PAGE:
iPad 2 and iPhone 4 3D demonstration, no glasses required [video]

The EHCI Research Group has produced a demonstration video of 3D without glasses on an iPad 2 and iPhone 4 that will make your jaw drop to the floor! The possibility of glasses–free 3D hitting iOS devices has just become a reality.

Head-Coupled Perspective (HCP) on mobile devices allows to create a glasses-free monocular 3D display. It is based on a efficient head-tracker that uses the front-facing camera of the device. We use an off-axis projection in order to adapt the perspective of the 3D scene according to the head's position of the user. Such spatially-aware mobile display enables to improve the possibilities of interaction.

The videos are after the break, you have to see them to believe how good they are. When you have, let us know what you think in the comments!

[EHCI via macstories]

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UK editor at iMore, mobile technology lover and air conditioning design engineer.

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iPad 2 and iPhone 4 3D demonstration, no glasses required [video]


The wii head tracking was achieved using a completely different technique. If required the infrared camera in the wiimote to track two infrared emitters that you would strap to your head (mounted on the sides of glasses).
This technology is probably doing facial recognition to track your head movement, and requires no additional hardware. It is a very clever technology use of the front facing camera, and ignoring battery issues it is a great idea.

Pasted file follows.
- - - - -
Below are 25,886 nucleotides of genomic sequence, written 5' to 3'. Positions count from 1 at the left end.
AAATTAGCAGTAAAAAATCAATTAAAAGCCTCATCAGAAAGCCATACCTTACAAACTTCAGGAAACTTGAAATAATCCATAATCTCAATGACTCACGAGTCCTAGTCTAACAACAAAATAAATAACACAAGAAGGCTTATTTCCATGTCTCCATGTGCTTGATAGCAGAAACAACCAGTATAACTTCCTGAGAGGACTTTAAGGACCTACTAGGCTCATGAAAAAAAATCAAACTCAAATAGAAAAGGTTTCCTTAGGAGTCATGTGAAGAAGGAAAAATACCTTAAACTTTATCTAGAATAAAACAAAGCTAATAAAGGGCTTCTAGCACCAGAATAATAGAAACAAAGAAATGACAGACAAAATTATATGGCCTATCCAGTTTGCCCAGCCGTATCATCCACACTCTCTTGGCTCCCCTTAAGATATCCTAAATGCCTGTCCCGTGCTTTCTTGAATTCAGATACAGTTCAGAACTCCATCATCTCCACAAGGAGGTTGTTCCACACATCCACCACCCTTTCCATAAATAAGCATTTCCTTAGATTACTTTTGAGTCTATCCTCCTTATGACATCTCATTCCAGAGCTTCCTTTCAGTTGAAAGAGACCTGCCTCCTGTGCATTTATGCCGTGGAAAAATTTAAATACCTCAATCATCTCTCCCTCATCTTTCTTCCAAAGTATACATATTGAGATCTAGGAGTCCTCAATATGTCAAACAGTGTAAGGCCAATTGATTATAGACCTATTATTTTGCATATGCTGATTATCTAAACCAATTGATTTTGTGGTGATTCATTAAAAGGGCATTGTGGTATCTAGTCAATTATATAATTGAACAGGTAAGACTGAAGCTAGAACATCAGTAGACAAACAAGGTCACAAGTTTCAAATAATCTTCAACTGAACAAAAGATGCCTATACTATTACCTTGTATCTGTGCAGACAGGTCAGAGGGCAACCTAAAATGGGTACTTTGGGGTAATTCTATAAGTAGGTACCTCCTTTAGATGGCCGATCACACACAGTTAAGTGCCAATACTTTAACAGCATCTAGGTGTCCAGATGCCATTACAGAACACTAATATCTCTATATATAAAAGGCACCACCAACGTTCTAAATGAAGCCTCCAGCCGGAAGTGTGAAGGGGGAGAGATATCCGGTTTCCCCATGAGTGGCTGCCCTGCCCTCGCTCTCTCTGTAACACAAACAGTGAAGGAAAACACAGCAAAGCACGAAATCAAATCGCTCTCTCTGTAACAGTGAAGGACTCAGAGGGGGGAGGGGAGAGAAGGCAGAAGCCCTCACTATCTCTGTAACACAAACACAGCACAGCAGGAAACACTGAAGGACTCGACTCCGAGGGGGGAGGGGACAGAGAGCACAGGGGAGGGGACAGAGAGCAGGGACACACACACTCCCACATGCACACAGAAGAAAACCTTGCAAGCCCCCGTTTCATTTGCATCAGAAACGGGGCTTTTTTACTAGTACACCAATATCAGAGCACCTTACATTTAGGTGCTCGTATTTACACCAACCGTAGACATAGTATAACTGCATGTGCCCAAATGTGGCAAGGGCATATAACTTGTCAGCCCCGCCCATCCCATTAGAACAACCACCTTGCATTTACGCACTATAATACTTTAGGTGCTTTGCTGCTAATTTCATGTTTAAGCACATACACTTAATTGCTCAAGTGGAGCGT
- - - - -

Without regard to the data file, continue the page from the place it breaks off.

I didn't say they used a different method, but you are blind if you think they didn't reuse code from that method. Don't pretend this was first achieved on the ipad/phone. (and it certainly isnt the first to use a camera for head tracking either)

The one in Cydia doesn't use head tracking, but instead uses the gyroscope to create a "3D" effect. Unfortunately, it doesn't work anywhere NEAR as well as this seems to work.

I agree with you. I do think this was more about possibilities than practicality though. Plus there are battery improvements being made all the time, so within 2 years maybe? Sure looks cool!

This trick has been used on the DSi (in a DSiWare game if I'm not mistaken) for the last year or so...

I'm not impressed at all. Of course it is a good technology, but: 1) it is useless
2) consumes a lot of battery life
3) works only in perfect conditions(it wont work when its dark)

That is what deepend and or 3Dboard needs to be like. Or is jailbreak the only future for something like this? Could/will apple utilize this?